A buzz has been quietly growing around the Kansas State football complex for several weeks, and it reached its peak on Wednesday when the Wildcats announced their latest recruiting class.
They think this might be the most talented group they have assembled in years.
Of the 28 members — 18 high school athletes, nine junior-college transfers and one new scholarship player — Rivals.com rates two as four-star prospects and 12 as three-star prospects. And 13 of them carry a top-50 position ranking by at least one national recruiting service. Rivals ranked the class 47th nationally and seventh in the Big 12. Scout.com considered it 57th nationally and ninth in the Big 12.
Add those numbers up and K-State has its most celebrated recruiting class since 2008, when Rivals ranked it 27th overall and fourth in the Big 12. The Wildcats have fallen outside the top 50 every year since, and have finished higher than 10th in the Big 12 once.
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Of course, they made it to four bowl games and won a conference championship with those unheralded recruiting classes. So K-State coach Bill Snyder has never paid much attention to the recruiting rankings.
“I think it is a good class,” Snyder said. “How will it rank? Who knows. A bunch of those guys are ranked extremely high by ESPN. There are 13 of our guys who are ranked, at their position, in the top 44 of the country. Some of them are high school, some of them are community college. You know me, that doesn’t mean a whole lot to me. That doesn’t mean it will be a great class or a bad class or anything else.… It will prove itself out.”
Snyder is hopeful this group will look better in time. He is particularly excited about K-State’s newest junior-college transfers, including defensive tackle Terrell Clinkscales and linebacker D’Vonta Derricott. Both are four-star recruits who put up big numbers in junior college. Clinkscales, from Dodge City Community College, switched to K-State from Nebraska and is expected to help the Wildcats up front next year. Derricott, at Garden City Community College, spurned a load of other major programs for K-State.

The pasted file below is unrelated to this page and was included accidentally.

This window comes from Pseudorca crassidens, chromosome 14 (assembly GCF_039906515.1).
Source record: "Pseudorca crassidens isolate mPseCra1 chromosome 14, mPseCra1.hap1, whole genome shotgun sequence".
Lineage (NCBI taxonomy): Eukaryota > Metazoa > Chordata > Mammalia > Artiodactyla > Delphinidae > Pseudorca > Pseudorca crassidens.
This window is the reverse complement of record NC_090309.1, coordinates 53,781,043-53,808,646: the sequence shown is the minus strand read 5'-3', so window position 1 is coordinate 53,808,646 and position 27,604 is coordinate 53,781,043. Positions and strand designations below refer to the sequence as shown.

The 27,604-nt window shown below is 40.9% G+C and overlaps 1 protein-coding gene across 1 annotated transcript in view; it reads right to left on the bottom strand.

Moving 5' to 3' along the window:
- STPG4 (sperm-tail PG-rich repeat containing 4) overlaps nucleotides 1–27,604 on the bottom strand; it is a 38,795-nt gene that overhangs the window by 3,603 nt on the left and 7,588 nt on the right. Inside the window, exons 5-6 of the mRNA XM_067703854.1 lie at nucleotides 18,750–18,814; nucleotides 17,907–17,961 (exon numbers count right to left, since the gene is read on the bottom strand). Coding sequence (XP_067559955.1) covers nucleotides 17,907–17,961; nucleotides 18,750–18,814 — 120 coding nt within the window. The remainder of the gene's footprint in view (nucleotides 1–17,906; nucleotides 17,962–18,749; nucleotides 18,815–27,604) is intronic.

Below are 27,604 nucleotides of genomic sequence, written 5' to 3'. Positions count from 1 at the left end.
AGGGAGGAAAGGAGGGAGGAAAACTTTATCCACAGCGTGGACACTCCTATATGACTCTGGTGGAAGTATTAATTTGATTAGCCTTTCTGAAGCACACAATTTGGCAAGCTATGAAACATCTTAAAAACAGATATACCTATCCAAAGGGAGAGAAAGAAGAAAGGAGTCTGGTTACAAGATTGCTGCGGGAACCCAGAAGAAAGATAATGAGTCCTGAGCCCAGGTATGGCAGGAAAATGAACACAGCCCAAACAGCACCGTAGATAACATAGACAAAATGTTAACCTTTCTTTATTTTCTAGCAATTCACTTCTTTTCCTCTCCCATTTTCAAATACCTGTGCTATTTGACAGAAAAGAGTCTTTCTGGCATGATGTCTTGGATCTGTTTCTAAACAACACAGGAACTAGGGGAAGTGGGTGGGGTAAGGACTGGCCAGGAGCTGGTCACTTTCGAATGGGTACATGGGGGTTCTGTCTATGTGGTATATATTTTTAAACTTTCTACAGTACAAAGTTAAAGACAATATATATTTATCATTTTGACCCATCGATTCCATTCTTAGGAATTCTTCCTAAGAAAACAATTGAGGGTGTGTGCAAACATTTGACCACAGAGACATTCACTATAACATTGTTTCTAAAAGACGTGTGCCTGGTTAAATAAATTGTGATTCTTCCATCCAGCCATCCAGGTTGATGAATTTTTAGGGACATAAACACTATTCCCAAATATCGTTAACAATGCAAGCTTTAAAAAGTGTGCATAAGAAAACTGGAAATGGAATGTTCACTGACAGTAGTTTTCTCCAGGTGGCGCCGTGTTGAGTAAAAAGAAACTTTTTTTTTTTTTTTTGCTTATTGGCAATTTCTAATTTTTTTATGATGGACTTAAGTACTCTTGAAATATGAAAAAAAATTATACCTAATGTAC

“Every community college guy that we have, we have a firm and honest belief that they have a chance to come in and compete immediately and help this program,” Snyder said. “All of them, incoming freshmen certainly, have that over a period of time, but with these junior-college players we are talking about immediate needs. And they can help us.”
K-State received an added junior-college boost when Isaiah Riddle, a linebacker from Scottsdale (Ariz.) Community College who had not previously committed, signed a letter of intent.
Several incoming freshmen look capable of seeing early playing time, too.
The group is led by a trio of Blue Springs (Mo.) teammates. After helping the high school win back-to-back state championships, running back Dalvin Warmack, linebacker Elijah Lee and safety Kaleb Prewett will all continue their careers at K-State.
It's the first time since 1999 that K-State has signed three players from the same high school in the same class.
“If I ever have a grandchild who wants to go there, we will have some pull with the school,” Snyder joked. “It might have some impact on future young people coming out of that high school toward Kansas State. That may or may not happen. But that has been a very successful program. Whether it is one of them, two of them or three of them, they bring a confidence factor with them. They bring the experience of playing in and being leaders in a very successful program.”
Warmack rushed for 2,000 yards and 80 touchdowns the past two years, and he is the first two-time winner of the Thomas A. Simone Award, given annually to the top football player in the Kansas City area. Lee won consecutive Buck Buchanan Awards, handed annually to the best linebacker in the area. And Prewett is also talented. He snagged four interceptions as a senior.
Other notable high school seniors heading to K-State are Dalton Risner, the nation’s No. 6 center, and Sam Sizelove, the nation’s 27th-ranked linebacker.
“It’s our belief that they are all quality young people and quality young players,” Snyder said. “But the proof is in the pudding.”